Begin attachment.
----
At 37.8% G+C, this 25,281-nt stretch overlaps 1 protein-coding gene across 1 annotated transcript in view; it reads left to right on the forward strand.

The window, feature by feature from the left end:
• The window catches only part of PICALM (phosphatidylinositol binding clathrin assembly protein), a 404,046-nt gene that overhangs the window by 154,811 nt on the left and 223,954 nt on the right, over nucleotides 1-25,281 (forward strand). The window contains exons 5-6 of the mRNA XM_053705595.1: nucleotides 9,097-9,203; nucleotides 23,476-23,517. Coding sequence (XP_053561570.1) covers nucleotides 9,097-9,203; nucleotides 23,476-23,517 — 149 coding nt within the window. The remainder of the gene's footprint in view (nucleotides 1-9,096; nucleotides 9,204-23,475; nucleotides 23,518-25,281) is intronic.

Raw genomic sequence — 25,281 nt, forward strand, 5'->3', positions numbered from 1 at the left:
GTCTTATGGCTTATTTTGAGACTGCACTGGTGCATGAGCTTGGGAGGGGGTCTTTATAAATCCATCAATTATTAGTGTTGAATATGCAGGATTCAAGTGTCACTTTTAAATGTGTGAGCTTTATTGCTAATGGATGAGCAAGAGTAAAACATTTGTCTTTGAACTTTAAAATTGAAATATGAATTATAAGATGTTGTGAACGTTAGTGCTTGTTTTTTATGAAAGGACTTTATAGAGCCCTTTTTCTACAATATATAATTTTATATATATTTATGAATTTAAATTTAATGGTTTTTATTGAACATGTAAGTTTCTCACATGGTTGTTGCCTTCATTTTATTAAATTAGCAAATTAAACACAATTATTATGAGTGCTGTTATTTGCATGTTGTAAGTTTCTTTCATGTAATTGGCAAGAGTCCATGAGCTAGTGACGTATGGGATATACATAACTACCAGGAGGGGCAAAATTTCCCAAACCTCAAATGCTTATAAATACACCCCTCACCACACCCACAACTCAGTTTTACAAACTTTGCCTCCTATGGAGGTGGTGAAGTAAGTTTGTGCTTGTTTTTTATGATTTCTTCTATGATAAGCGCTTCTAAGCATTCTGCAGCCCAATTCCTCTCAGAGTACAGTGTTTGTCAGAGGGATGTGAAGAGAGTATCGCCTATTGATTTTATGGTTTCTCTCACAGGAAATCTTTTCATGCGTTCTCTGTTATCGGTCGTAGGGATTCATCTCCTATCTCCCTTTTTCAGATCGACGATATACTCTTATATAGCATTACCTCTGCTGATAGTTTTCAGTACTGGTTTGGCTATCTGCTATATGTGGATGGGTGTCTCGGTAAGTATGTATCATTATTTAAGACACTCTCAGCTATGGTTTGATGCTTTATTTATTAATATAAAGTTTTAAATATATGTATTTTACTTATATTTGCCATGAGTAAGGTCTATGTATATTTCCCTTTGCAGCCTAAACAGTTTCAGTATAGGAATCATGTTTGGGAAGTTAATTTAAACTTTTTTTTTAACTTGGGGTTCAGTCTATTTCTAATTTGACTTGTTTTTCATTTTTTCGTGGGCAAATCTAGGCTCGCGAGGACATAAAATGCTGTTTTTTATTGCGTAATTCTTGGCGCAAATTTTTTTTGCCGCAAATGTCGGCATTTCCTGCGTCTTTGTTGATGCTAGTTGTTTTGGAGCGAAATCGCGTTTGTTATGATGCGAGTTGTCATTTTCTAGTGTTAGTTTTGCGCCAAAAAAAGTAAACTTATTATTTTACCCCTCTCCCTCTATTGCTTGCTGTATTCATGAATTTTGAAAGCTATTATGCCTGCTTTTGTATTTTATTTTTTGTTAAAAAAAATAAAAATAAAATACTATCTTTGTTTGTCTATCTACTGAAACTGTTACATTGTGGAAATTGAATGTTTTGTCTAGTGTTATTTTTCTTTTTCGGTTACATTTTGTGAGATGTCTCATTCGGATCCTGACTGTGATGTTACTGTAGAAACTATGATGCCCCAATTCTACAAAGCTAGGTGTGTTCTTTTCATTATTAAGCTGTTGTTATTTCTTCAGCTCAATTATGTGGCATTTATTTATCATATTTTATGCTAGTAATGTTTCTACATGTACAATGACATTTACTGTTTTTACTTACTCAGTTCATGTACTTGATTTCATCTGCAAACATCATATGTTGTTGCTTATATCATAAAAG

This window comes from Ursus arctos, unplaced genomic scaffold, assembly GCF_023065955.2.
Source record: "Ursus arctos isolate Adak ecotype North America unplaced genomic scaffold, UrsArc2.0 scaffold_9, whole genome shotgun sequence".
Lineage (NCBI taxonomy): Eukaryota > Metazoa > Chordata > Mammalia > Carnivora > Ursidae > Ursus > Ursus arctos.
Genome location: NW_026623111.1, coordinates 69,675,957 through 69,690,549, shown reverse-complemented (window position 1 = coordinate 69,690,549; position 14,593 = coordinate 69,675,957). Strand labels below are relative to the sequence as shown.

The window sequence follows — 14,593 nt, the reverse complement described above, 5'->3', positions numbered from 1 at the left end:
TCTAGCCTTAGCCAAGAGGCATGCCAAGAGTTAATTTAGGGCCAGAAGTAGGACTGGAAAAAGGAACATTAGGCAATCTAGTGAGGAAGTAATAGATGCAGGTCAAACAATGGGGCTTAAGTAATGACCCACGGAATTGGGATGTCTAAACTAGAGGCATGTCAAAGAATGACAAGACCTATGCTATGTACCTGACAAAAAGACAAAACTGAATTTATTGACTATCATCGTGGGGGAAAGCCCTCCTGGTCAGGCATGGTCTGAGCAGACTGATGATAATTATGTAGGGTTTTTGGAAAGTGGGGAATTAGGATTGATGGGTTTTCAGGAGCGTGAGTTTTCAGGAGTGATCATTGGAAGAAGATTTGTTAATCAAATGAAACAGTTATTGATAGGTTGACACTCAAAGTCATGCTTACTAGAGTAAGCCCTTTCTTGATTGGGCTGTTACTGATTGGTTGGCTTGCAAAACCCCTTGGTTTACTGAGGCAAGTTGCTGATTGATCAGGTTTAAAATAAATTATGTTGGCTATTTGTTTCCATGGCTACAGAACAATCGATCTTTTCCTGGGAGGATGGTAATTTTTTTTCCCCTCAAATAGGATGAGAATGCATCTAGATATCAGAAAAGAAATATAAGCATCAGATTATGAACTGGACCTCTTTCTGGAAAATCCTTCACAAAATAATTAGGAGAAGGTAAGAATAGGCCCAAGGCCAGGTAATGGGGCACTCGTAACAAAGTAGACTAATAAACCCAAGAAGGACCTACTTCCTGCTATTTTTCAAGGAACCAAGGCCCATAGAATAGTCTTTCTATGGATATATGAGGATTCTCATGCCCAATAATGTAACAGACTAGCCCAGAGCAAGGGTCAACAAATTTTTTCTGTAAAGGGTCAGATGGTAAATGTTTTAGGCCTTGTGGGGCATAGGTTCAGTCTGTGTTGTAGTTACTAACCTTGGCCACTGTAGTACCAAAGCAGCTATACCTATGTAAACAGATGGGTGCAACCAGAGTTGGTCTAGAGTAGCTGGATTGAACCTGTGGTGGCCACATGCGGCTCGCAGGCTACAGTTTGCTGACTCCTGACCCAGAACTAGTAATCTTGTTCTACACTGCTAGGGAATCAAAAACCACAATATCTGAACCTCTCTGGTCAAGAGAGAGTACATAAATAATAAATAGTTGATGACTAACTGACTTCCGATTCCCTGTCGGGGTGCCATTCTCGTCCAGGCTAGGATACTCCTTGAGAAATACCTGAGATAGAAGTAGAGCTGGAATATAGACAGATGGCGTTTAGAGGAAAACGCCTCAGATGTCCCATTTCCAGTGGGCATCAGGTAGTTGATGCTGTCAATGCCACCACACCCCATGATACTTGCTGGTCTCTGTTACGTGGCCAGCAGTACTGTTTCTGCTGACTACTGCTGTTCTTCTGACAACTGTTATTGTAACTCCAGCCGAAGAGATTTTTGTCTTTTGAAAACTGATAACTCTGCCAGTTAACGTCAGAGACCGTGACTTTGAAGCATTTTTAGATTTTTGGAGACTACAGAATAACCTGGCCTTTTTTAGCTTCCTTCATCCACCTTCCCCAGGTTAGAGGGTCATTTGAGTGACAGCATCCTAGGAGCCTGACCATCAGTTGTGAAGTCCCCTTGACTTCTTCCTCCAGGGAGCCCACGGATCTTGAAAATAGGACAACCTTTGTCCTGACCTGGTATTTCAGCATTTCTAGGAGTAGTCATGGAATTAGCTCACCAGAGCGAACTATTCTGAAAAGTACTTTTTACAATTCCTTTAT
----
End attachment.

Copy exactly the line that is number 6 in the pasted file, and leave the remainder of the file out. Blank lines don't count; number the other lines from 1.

This window comes from Ursus arctos, unplaced genomic scaffold, assembly GCF_023065955.2.